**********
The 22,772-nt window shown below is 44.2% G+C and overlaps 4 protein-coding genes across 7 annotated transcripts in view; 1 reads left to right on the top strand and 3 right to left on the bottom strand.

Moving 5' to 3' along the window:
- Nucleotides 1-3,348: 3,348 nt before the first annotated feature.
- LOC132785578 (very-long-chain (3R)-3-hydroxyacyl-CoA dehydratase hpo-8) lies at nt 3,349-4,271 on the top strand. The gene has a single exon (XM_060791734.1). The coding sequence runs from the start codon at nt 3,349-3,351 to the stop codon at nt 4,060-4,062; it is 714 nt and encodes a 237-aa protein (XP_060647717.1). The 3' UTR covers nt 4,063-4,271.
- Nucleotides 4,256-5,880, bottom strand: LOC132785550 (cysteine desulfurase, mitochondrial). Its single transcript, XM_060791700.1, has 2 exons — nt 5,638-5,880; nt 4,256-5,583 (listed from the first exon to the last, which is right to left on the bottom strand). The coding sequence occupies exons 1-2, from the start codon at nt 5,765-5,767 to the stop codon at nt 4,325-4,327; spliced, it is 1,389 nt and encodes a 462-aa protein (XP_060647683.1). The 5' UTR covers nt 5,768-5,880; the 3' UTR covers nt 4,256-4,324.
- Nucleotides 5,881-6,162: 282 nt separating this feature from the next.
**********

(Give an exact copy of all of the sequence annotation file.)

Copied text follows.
The 22,772-nt window shown below is 44.2% G+C and overlaps 4 protein-coding genes across 7 annotated transcripts in view; 1 reads left to right on the top strand and 3 right to left on the bottom strand.

Moving 5' to 3' along the window:
- Nucleotides 1-3,348: 3,348 nt before the first annotated feature.
- LOC132785578 (very-long-chain (3R)-3-hydroxyacyl-CoA dehydratase hpo-8) lies at nt 3,349-4,271 on the top strand. The gene has a single exon (XM_060791734.1). The coding sequence runs from the start codon at nt 3,349-3,351 to the stop codon at nt 4,060-4,062; it is 714 nt and encodes a 237-aa protein (XP_060647717.1). The 3' UTR covers nt 4,063-4,271.
- Nucleotides 4,256-5,880, bottom strand: LOC132785550 (cysteine desulfurase, mitochondrial). Its single transcript, XM_060791700.1, has 2 exons — nt 5,638-5,880; nt 4,256-5,583 (listed from the first exon to the last, which is right to left on the bottom strand). The coding sequence occupies exons 1-2, from the start codon at nt 5,765-5,767 to the stop codon at nt 4,325-4,327; spliced, it is 1,389 nt and encodes a 462-aa protein (XP_060647683.1). The 5' UTR covers nt 5,768-5,880; the 3' UTR covers nt 4,256-4,324.
- Nucleotides 5,881-6,162: 282 nt separating this feature from the next.